With this vision and the help of Dr. Makay’s research, Hydro developed the legendary 300-point inspection program for high energy critical assets. When a pump came into the shop for repair, this inspection was designed to ensure that no significant degradations in the components were overlooked, preventing the possibility of pump failure once the equipment was put back into service. The process includes reverse engineering and detailed analyses, and it provides recommendations for major upgrades.
“George believed this was our chance to be the watchdog in the industry and was a way to support our customers in increasing reliability and availability,” Mancini remembers. “Knowing the fatal flaws of pump designs, we instituted this state-of-the-art inspection program. Combined with the unparalleled experience, having a complete understanding of various pump designs, and recognizing the design weaknesses, the inspection platform was built to uncover the types of issues that were known to cause problems.”
“This very thorough disassembly and inspection process can reveal things the customer didn’t know were there, like cavitation, for example,” says Hydro VP of Sales Jim Aubrey “We immediately begin thinking about engineering upgrades that can improve performance and reliability. During the inspection we pull in operational data. Our reliability services group then performs a health analysis to look for holistic upgrade possibilities. The result is a 360-degree view of things we can do to make the pump run better and improve overall performance.”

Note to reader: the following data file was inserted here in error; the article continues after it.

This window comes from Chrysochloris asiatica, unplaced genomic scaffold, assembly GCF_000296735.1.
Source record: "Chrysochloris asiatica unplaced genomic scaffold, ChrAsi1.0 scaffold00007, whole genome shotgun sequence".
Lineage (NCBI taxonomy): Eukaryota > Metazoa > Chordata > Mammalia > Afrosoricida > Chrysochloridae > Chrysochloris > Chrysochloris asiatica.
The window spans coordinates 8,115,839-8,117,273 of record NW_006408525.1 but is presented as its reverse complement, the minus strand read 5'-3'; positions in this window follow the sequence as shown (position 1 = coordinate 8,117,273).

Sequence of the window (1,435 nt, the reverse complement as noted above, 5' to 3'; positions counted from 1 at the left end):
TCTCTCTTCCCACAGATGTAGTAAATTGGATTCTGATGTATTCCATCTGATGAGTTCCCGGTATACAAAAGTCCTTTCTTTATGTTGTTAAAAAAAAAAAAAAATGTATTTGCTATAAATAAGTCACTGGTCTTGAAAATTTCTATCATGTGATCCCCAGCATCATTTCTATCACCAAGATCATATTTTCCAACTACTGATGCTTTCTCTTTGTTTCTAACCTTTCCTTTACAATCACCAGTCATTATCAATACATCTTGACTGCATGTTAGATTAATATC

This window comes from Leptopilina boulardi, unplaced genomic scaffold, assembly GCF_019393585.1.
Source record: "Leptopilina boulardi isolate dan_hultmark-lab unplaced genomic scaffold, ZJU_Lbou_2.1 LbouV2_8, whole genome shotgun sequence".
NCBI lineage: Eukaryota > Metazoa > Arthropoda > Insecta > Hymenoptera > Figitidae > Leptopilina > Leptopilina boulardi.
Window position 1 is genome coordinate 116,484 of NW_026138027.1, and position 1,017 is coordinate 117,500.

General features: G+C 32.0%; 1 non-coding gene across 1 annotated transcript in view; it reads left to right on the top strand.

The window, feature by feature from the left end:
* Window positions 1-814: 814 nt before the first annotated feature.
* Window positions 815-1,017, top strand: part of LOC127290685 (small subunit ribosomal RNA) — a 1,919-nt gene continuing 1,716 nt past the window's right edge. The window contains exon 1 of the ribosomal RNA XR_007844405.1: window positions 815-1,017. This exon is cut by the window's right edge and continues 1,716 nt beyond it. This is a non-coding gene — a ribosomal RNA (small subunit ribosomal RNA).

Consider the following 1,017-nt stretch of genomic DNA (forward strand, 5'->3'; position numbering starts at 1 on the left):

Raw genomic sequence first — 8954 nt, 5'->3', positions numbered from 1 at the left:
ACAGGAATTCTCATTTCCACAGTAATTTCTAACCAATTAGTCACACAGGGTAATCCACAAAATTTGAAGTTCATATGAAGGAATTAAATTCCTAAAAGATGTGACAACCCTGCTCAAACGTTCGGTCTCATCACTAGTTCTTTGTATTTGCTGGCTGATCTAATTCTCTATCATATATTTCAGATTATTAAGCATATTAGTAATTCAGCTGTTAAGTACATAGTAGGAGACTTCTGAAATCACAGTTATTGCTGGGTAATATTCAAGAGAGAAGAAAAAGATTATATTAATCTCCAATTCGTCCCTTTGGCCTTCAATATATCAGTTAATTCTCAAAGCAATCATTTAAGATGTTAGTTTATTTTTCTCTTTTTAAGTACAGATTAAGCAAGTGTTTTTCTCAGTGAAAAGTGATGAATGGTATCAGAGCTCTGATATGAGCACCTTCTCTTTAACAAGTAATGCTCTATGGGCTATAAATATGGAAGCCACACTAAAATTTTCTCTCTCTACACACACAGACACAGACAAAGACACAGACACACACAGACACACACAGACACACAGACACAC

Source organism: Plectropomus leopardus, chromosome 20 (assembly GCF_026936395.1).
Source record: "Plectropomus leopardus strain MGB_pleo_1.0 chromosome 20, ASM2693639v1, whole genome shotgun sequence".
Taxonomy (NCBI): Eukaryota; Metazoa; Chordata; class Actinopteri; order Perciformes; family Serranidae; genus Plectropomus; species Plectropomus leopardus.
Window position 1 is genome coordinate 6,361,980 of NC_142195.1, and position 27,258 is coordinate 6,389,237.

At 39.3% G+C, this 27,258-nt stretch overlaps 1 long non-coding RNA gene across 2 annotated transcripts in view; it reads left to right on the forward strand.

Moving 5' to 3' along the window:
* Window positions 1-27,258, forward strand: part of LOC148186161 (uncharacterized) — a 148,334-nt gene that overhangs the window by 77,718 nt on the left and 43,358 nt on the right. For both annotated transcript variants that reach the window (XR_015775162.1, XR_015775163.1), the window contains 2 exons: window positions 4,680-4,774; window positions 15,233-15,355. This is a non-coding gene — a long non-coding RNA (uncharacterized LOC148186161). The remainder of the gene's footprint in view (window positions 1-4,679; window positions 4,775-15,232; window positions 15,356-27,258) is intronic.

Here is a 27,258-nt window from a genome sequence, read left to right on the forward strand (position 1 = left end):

As this inspection process became recognized as the gold standard of the industry, Hydro began to develop a reputation as an independent company with goals that were aligned with the end user.
“We were not making pumps or parts,” Mancini says. “Instead, we were supporting our customers by improving reliability.”
Hydro began to take a holistic approach.
“We want to enhance the reliability and lower the total cost of ownership for the end user with regard to the lifetime of the pumps and pumping systems,” explains Aubrey. “The traditional approach by OEMs and other aftermarket companies was to solely focus on repairing the equipment to like-new OEM specifications. The initial purchase price of the equipment and installation costs are a relatively low cost when compared to the total cost of ownership for the end user. The vast majority of spend for end users is on energy consumption. The other main cost drivers are downtime and maintenance. We are trying to minimize the costs associated with those three buckets (downtime, energy consumption, and mean time between repairs). Hydro has invested in complimentary services aimed at reducing those costs and maximizing the profitability for our customers.”